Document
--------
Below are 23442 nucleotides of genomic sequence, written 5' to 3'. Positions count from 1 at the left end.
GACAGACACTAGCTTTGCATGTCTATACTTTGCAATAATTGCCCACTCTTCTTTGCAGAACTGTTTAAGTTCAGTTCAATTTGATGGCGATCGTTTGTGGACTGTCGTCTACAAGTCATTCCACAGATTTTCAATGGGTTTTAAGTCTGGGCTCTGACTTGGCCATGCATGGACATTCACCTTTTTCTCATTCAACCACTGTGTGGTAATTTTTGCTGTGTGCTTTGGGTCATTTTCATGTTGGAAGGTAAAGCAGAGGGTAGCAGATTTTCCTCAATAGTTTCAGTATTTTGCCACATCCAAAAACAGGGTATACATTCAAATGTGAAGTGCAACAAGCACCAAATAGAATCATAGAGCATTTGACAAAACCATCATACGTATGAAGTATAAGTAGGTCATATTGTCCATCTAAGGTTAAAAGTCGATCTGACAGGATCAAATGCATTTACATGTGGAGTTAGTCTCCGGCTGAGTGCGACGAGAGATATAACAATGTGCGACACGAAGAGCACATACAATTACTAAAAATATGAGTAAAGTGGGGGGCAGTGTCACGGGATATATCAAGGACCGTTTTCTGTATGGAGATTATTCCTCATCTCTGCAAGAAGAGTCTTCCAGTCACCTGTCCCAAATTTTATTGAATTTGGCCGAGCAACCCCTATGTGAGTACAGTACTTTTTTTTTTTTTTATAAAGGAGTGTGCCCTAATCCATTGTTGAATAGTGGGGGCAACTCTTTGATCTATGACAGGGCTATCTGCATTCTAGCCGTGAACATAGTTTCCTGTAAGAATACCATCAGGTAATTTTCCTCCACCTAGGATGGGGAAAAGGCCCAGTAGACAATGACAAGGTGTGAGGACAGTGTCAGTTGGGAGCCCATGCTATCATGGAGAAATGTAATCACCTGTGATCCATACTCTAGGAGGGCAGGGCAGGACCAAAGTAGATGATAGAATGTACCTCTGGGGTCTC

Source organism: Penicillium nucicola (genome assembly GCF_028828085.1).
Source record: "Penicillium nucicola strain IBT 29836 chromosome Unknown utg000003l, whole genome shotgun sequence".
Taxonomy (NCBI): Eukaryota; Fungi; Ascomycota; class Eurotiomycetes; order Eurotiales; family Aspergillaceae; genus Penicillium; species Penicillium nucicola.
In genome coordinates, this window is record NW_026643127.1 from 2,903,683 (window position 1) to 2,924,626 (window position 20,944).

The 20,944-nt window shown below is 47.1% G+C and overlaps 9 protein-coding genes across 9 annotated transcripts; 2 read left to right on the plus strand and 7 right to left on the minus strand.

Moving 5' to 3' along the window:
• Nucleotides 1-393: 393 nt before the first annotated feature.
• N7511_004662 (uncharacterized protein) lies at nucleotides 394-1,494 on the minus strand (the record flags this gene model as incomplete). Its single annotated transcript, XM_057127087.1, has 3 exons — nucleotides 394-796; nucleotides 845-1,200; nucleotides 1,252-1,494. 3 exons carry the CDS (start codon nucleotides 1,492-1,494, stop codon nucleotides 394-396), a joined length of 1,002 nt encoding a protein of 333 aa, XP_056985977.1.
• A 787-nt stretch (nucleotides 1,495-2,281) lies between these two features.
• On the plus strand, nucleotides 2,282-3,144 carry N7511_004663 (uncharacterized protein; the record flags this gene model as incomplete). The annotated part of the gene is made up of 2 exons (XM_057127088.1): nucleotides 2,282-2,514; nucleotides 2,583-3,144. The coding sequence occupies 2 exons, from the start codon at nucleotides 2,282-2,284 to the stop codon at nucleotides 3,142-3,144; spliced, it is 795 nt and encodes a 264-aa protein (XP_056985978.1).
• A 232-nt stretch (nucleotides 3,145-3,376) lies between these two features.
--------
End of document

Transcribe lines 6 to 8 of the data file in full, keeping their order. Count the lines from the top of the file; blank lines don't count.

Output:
In genome coordinates, this window is record NW_026643127.1 from 2,903,683 (window position 1) to 2,924,626 (window position 20,944).

The 20,944-nt window shown below is 47.1% G+C and overlaps 9 protein-coding genes across 9 annotated transcripts; 2 read left to right on the plus strand and 7 right to left on the minus strand.

Moving 5' to 3' along the window: